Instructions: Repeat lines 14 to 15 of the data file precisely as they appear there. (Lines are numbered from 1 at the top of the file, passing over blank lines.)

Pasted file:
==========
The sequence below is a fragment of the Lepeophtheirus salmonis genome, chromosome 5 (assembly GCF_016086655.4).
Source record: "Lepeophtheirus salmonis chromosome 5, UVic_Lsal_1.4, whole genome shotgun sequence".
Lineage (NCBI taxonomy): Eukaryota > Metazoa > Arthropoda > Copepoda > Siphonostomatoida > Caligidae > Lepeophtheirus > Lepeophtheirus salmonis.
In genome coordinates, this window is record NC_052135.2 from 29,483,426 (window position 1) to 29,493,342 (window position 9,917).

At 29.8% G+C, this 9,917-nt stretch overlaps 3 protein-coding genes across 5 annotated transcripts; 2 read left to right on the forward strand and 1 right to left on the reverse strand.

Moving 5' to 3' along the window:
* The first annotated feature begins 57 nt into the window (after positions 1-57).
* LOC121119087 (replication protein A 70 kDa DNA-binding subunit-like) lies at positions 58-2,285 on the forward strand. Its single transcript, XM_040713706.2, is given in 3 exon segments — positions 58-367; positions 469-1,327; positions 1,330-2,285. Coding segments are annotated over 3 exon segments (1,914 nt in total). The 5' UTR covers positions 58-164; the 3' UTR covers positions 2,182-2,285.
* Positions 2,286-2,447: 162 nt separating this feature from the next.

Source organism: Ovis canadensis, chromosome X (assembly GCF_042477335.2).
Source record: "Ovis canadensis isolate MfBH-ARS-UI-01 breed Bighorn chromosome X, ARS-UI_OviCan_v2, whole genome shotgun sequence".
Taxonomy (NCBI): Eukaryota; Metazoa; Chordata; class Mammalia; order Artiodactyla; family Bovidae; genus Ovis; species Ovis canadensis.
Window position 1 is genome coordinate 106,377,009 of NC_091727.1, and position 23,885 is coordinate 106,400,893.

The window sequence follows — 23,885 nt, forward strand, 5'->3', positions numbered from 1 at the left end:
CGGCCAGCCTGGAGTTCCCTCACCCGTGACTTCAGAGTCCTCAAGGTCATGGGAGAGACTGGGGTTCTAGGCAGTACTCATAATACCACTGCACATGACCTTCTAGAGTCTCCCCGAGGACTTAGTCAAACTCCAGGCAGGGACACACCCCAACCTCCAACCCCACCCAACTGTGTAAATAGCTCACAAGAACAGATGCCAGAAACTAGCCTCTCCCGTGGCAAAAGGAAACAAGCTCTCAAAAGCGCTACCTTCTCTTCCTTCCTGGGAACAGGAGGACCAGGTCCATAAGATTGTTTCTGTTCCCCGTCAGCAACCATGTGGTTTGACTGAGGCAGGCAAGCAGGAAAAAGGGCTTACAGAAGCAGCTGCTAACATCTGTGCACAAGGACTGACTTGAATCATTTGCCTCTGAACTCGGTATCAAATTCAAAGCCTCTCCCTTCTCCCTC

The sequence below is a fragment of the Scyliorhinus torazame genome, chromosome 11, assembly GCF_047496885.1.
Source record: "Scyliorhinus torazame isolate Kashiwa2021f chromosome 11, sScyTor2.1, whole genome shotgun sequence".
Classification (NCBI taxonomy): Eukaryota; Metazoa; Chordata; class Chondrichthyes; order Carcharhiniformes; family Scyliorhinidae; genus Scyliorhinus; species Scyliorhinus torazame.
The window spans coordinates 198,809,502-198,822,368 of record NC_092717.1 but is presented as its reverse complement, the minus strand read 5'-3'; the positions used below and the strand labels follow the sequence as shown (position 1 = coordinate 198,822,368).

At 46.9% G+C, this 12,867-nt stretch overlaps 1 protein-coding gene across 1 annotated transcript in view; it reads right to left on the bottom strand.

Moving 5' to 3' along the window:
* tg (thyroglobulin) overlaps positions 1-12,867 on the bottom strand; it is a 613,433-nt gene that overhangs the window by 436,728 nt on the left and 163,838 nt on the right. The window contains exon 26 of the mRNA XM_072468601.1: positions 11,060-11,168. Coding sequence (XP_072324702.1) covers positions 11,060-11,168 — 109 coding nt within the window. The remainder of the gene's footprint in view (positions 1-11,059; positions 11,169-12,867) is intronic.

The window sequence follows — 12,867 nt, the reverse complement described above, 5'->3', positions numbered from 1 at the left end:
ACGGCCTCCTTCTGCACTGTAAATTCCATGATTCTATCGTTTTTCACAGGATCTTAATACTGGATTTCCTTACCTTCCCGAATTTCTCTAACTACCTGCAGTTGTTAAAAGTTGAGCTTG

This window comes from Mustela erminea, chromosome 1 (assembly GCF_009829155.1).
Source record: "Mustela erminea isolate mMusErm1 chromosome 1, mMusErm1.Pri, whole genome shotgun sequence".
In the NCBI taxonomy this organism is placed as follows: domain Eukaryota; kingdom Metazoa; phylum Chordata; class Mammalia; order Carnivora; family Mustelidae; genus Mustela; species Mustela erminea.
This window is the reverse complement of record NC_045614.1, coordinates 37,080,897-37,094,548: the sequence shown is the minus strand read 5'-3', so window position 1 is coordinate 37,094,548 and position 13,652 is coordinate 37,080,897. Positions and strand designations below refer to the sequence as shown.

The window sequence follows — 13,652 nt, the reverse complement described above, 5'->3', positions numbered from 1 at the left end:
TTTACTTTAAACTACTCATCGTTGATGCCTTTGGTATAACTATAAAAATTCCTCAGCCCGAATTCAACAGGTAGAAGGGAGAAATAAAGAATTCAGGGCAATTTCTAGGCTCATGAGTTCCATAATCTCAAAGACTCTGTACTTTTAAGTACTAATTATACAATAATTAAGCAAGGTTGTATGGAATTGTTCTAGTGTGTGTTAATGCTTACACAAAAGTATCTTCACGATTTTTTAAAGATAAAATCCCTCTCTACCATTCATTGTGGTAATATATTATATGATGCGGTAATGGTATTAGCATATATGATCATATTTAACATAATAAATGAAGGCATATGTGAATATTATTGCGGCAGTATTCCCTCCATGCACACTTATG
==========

The window sequence follows — 23,885 nt, forward strand, 5'->3', positions numbered from 1 at the left end:
CGGCCAGCCTGGAGTTCCCTCACCCGTGACTTCAGAGTCCTCAAGGTCATGGGAGAGACTGGGGTTCTAGGCAGTACTCATAATACCACTGCACATGACCTTCTAGAGTCTCCCCGAGGACTTAGTCAAACTCCAGGCAGGGACACACCCCAACCTCCAACCCCACCCAACTGTGTAAATAGCTCACAAGAACAGATGCCAGAAACTAGCCTCTCCCGTGGCAAAAGGAAACAAGCTCTCAAAAGCGCTACCTTCTCTTCCTTCCTGGGAACAGGAGGACCAGGTCCATAAGATTGTTTCTGTTCCCCGTCAGCAACCATGTGGTTTGACTGAGGCAGGCAAGCAGGAAAAAGGGCTTACAGAAGCAGCTGCTAACATCTGTGCACAAGGACTGACTTGAATCATTTGCCTCTGAACTCGGTATCAAATTCAAAGCCTCTCCCTTCTCCCTC